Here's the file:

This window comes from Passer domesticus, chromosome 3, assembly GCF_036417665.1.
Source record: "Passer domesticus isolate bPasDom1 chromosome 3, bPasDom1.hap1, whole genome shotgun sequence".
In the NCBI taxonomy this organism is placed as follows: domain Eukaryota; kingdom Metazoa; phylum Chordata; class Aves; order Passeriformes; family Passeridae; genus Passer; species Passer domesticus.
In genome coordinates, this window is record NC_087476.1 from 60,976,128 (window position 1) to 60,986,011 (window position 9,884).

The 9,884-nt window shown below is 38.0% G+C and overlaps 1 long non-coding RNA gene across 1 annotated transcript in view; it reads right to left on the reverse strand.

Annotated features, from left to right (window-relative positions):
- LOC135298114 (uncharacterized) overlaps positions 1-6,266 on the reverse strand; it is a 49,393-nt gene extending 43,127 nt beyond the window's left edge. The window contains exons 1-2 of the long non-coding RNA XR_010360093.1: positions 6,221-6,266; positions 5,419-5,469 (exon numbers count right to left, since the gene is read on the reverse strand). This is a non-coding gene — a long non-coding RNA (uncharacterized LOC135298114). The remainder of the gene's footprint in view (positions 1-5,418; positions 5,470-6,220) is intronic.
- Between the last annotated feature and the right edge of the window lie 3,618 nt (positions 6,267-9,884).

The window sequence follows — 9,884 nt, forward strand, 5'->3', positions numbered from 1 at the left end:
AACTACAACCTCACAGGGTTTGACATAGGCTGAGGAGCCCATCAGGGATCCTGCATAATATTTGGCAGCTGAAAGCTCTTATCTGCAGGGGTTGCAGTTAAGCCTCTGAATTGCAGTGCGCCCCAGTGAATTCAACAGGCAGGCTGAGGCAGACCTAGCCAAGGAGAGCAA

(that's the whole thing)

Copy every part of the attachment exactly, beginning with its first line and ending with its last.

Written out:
This window comes from Passer domesticus, chromosome 3, assembly GCF_036417665.1.
Source record: "Passer domesticus isolate bPasDom1 chromosome 3, bPasDom1.hap1, whole genome shotgun sequence".
In the NCBI taxonomy this organism is placed as follows: domain Eukaryota; kingdom Metazoa; phylum Chordata; class Aves; order Passeriformes; family Passeridae; genus Passer; species Passer domesticus.
In genome coordinates, this window is record NC_087476.1 from 60,976,128 (window position 1) to 60,986,011 (window position 9,884).

The 9,884-nt window shown below is 38.0% G+C and overlaps 1 long non-coding RNA gene across 1 annotated transcript in view; it reads right to left on the reverse strand.

Annotated features, from left to right (window-relative positions):
- LOC135298114 (uncharacterized) overlaps positions 1-6,266 on the reverse strand; it is a 49,393-nt gene extending 43,127 nt beyond the window's left edge. The window contains exons 1-2 of the long non-coding RNA XR_010360093.1: positions 6,221-6,266; positions 5,419-5,469 (exon numbers count right to left, since the gene is read on the reverse strand). This is a non-coding gene — a long non-coding RNA (uncharacterized LOC135298114). The remainder of the gene's footprint in view (positions 1-5,418; positions 5,470-6,220) is intronic.
- Between the last annotated feature and the right edge of the window lie 3,618 nt (positions 6,267-9,884).

The window sequence follows — 9,884 nt, forward strand, 5'->3', positions numbered from 1 at the left end:
AACTACAACCTCACAGGGTTTGACATAGGCTGAGGAGCCCATCAGGGATCCTGCATAATATTTGGCAGCTGAAAGCTCTTATCTGCAGGGGTTGCAGTTAAGCCTCTGAATTGCAGTGCGCCCCAGTGAATTCAACAGGCAGGCTGAGGCAGACCTAGCCAAGGAGAGCAA